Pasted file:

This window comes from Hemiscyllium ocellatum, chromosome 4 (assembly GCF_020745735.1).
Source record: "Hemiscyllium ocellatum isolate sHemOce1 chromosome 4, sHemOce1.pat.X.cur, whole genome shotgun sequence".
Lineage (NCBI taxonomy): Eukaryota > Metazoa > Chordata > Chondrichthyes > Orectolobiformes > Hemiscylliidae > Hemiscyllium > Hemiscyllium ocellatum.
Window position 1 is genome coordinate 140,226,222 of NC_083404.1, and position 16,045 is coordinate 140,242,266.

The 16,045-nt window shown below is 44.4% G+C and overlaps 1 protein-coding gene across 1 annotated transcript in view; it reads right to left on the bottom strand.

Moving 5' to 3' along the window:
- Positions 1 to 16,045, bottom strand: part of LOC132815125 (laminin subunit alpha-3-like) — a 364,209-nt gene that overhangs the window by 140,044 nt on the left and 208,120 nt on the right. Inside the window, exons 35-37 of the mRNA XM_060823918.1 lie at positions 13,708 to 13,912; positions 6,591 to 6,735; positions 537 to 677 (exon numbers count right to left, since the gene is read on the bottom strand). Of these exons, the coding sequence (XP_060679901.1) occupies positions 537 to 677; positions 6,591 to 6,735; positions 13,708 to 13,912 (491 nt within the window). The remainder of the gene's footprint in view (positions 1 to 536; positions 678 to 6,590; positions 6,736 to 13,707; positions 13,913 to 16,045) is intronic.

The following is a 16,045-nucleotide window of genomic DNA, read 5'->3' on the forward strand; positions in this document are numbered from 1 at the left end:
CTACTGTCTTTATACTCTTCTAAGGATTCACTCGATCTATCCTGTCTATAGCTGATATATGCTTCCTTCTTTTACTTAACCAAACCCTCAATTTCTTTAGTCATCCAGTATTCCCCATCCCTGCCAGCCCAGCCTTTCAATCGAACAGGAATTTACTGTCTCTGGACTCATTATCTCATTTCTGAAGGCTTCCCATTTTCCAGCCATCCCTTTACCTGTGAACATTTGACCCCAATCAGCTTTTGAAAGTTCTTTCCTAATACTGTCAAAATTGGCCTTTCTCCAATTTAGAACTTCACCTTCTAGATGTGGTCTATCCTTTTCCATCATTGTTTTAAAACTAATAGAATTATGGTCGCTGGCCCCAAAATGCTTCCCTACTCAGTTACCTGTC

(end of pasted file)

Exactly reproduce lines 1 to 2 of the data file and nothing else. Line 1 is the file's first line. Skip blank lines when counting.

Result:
This window comes from Hemiscyllium ocellatum, chromosome 4 (assembly GCF_020745735.1).
Source record: "Hemiscyllium ocellatum isolate sHemOce1 chromosome 4, sHemOce1.pat.X.cur, whole genome shotgun sequence".